“Important is also real life experience. Look at the private educational system – it has been going on so long. Muslims and Christians studying together. What better project do you want? This is the best project because it teaches us how to be together. It is a beautiful project, a live project. I am talking about the experience of going to school together, having Muslim and Christian teachers, Muslim students and Christian students intermingling with one another, living our lives out together. It teaches us how to respect one another, how not to censor one another. When my children bring their friends home and they introduce me to them, I really do not know where to place them, in terms of their religious background, and that is wonderful. Going into our sitting room one evening and finding over eight youngsters together identifying each in his first name as a person is a natural thing to do. If you would have asked me to tell you who is Muslim and who is Christian, I would definitely be at a loss. This means that we are a healthy society and we are interacting with one another as people and not as stereotypes and it is rewarding to see our kids doing this sort of interaction among themselves, thus reinforcing our traditions of good neighbourliness. I think this is beautiful. I cannot say we should come up with projects [for developing relations between Muslims and Christians]. We are better off by experiencing life together and by respecting one another not as Muslim or Christian but as a person who has a firm belief in his or her religion, and therefore we grow to appreciate one another better. I am not for artificial projects and programmes. We are living the experiential life projects every day: how to go by checkpoints, how to avoid tear-gas, how to manage the curfew, how to end occupation and achieve our independence.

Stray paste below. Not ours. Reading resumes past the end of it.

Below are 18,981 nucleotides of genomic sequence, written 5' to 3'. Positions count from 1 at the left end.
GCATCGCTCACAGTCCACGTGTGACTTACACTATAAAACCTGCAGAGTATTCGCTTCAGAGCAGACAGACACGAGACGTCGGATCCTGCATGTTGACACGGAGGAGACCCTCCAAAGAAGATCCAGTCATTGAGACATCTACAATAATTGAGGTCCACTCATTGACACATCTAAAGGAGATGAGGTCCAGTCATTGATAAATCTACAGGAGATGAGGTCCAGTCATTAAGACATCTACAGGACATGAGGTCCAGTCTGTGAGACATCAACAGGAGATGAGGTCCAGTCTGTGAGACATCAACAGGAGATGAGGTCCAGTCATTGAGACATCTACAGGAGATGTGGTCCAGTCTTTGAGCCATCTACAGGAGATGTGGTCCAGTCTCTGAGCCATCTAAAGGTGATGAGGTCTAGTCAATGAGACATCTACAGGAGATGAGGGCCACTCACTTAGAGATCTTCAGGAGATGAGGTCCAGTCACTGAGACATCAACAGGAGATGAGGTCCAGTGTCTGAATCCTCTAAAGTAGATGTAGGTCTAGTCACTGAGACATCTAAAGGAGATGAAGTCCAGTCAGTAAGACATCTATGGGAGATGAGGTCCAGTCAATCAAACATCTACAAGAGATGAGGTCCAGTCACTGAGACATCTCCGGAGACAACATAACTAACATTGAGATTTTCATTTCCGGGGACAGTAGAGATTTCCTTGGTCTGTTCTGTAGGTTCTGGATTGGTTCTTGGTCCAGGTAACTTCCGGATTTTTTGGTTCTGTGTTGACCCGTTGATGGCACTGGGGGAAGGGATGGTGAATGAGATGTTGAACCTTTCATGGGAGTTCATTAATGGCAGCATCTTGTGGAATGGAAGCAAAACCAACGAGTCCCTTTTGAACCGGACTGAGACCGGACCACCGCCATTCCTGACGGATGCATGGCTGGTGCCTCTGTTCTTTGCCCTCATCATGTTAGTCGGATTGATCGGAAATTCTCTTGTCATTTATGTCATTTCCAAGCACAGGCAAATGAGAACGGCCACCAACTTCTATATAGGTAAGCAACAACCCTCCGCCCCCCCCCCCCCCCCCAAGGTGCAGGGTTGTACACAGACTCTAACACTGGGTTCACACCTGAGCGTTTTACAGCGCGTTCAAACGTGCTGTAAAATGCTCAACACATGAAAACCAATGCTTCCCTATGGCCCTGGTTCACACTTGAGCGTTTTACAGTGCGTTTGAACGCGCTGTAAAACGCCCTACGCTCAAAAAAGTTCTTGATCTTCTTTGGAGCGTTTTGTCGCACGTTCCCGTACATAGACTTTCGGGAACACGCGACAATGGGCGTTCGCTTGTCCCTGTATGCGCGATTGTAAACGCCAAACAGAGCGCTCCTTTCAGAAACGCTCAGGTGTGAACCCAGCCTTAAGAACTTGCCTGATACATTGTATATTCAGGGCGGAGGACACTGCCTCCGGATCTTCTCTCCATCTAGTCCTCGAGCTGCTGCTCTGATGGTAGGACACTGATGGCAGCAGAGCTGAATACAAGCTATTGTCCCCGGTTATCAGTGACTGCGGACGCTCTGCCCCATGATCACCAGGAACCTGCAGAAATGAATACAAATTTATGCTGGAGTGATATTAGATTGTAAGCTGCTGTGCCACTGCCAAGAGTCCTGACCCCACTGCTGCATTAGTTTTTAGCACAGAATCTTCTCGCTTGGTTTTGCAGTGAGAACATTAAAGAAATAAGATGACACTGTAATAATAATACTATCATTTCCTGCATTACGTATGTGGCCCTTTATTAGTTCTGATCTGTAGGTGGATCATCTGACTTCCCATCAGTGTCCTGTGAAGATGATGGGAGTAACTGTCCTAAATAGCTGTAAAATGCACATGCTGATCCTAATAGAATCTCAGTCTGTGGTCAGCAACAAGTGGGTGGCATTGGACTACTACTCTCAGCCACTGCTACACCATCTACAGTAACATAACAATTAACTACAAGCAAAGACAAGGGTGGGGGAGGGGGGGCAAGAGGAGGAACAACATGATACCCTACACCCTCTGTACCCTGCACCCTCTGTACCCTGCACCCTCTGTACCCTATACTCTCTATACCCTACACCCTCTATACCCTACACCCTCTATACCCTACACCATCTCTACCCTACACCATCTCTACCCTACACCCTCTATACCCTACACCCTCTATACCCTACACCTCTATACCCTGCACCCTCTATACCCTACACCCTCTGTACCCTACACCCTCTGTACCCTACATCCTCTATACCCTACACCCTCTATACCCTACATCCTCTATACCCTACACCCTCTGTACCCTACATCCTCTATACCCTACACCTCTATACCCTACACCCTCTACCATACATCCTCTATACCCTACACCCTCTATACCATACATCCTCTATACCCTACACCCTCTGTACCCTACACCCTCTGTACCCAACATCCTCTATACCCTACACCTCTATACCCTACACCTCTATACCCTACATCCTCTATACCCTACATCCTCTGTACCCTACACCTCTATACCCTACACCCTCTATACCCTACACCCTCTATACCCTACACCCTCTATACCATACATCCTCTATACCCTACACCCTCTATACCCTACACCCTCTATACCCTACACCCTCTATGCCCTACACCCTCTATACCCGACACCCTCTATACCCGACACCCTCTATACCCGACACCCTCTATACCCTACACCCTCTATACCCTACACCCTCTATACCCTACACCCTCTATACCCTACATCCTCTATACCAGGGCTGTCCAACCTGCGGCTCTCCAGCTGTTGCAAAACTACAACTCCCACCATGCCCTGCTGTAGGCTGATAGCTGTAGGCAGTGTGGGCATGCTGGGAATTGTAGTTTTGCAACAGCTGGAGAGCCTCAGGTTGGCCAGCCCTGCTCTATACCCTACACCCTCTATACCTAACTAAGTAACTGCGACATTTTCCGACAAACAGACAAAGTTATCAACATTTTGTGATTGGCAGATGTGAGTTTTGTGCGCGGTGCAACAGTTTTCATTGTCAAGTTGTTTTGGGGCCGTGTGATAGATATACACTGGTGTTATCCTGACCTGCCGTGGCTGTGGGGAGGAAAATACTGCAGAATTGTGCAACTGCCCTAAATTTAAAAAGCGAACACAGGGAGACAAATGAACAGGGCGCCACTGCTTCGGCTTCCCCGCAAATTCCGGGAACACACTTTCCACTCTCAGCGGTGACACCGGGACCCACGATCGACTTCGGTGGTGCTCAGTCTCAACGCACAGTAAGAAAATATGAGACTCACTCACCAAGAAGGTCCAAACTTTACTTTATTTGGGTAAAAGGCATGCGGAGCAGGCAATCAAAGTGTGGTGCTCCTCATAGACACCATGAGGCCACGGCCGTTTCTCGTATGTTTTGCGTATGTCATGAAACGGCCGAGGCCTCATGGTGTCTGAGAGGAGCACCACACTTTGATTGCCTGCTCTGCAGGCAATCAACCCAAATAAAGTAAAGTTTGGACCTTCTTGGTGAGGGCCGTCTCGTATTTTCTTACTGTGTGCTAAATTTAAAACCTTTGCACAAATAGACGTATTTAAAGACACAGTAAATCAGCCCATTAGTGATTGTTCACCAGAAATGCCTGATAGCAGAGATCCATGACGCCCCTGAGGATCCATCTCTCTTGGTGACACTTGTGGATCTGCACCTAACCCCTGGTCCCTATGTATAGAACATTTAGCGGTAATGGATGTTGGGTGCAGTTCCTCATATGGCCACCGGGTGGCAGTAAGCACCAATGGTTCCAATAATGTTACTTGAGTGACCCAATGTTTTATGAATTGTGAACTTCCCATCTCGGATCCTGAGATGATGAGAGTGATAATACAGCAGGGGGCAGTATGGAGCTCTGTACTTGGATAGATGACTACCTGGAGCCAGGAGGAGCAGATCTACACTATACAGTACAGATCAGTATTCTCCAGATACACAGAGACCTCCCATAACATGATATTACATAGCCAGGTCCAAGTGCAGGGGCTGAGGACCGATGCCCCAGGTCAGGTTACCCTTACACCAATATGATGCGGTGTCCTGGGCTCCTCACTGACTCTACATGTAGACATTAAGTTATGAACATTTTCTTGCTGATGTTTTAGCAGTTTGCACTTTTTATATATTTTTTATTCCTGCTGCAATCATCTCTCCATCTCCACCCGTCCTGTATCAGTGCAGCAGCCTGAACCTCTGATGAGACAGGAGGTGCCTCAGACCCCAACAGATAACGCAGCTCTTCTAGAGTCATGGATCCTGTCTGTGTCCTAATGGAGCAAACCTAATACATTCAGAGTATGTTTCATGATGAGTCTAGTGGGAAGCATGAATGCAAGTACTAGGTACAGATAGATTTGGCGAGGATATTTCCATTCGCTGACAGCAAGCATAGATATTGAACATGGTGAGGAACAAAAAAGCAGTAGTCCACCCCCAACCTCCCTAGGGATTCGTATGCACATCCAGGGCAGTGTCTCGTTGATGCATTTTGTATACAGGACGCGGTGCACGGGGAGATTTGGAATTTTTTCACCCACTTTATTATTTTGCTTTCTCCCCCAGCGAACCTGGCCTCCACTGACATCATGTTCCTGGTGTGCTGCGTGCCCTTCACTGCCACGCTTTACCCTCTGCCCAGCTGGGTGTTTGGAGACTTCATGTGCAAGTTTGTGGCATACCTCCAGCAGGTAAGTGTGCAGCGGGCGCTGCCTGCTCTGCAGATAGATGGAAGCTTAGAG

Next interview with educator Sana’a Abu Ghosh